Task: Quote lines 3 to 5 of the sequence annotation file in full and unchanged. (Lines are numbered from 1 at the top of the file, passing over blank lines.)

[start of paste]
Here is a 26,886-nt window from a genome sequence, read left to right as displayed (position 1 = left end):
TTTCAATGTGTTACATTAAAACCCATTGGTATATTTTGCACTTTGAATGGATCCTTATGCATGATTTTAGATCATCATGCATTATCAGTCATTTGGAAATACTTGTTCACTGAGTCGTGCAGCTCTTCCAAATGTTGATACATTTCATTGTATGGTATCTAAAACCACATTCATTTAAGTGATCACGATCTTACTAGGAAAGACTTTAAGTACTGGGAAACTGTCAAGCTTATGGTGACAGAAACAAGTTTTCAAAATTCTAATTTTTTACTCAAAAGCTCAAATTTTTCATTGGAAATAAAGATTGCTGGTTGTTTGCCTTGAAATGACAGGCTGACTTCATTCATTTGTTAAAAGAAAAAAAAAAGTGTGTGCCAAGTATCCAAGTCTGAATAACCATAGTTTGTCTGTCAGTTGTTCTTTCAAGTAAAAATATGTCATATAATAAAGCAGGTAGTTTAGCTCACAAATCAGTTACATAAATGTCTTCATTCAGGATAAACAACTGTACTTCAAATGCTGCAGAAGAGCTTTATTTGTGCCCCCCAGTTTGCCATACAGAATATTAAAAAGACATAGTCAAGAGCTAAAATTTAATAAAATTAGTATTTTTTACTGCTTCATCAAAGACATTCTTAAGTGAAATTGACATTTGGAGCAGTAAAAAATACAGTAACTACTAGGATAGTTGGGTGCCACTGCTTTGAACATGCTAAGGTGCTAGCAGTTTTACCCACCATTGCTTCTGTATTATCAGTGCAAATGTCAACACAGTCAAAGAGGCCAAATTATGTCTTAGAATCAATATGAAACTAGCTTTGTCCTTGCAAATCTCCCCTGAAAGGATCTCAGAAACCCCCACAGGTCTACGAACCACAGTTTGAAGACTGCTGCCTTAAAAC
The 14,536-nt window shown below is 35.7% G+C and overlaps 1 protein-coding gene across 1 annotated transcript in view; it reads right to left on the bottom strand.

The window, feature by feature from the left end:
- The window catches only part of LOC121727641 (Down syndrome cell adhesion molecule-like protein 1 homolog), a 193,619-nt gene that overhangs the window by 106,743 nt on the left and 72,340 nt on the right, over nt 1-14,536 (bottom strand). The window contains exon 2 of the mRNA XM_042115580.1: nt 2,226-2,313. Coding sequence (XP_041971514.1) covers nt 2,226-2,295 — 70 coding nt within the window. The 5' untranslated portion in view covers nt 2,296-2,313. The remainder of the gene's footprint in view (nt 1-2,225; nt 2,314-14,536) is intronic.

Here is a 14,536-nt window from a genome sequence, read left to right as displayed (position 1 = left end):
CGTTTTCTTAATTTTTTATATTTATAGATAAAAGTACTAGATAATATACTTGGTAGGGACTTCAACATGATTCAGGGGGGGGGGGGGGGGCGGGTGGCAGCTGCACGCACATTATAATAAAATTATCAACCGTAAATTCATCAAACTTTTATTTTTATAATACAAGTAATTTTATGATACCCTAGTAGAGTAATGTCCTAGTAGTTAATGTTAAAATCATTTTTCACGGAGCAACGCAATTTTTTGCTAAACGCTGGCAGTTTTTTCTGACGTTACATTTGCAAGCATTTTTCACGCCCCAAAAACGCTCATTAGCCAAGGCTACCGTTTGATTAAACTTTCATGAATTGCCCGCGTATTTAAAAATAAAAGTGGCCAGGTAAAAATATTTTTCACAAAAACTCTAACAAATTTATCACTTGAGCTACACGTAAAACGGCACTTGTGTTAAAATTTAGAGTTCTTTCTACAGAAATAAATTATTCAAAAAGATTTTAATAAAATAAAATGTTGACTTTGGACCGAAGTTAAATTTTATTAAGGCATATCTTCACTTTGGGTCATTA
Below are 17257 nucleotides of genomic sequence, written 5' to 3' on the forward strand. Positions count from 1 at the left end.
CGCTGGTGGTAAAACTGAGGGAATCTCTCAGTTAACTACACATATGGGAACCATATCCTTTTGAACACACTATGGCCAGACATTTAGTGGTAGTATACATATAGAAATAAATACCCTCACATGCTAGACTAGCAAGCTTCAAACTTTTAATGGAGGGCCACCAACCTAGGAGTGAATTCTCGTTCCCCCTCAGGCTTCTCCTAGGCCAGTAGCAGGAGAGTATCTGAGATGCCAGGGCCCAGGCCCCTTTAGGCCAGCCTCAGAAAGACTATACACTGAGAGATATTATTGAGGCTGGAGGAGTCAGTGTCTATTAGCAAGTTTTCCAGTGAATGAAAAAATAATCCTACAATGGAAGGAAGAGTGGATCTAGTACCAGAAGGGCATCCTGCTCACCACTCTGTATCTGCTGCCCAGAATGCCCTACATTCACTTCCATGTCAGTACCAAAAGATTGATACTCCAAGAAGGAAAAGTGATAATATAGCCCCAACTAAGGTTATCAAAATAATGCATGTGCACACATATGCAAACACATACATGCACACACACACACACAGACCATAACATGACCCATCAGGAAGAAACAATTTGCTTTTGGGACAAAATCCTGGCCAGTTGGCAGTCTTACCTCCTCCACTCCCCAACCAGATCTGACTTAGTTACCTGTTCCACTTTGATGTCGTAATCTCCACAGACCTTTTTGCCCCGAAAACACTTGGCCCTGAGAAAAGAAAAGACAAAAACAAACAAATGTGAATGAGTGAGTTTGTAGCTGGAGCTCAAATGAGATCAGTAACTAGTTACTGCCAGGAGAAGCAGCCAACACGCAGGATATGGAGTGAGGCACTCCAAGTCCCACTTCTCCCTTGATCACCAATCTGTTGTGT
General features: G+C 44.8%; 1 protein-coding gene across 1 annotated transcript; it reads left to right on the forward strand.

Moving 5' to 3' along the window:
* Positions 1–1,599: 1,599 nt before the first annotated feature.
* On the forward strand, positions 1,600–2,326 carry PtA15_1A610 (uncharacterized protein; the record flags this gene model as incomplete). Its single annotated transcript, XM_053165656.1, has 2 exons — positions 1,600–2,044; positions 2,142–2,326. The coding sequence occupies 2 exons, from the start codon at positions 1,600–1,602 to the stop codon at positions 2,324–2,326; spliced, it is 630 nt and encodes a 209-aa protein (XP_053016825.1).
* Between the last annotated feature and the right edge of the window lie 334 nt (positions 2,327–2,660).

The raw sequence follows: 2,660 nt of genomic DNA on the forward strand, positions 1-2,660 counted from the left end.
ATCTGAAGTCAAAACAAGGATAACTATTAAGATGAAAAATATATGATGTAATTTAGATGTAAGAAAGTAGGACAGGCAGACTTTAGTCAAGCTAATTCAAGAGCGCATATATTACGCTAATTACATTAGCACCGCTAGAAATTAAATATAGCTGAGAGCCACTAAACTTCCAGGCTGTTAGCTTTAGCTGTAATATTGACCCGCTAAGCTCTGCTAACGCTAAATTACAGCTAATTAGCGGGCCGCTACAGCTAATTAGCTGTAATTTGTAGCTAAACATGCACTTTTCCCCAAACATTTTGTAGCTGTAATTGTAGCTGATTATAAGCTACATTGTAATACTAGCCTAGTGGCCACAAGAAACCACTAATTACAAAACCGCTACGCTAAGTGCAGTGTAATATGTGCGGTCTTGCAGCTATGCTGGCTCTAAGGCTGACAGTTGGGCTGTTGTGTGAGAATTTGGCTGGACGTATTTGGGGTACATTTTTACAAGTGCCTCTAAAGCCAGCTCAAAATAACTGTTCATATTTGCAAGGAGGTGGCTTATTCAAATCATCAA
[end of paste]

The 14,536-nt window shown below is 35.7% G+C and overlaps 1 protein-coding gene across 1 annotated transcript in view; it reads right to left on the bottom strand.

The window, feature by feature from the left end:
- The window catches only part of LOC121727641 (Down syndrome cell adhesion molecule-like protein 1 homolog), a 193,619-nt gene that overhangs the window by 106,743 nt on the left and 72,340 nt on the right, over nt 1-14,536 (bottom strand). The window contains exon 2 of the mRNA XM_042115580.1: nt 2,226-2,313. Coding sequence (XP_041971514.1) covers nt 2,226-2,295 — 70 coding nt within the window. The 5' untranslated portion in view covers nt 2,296-2,313. The remainder of the gene's footprint in view (nt 1-2,225; nt 2,314-14,536) is intronic.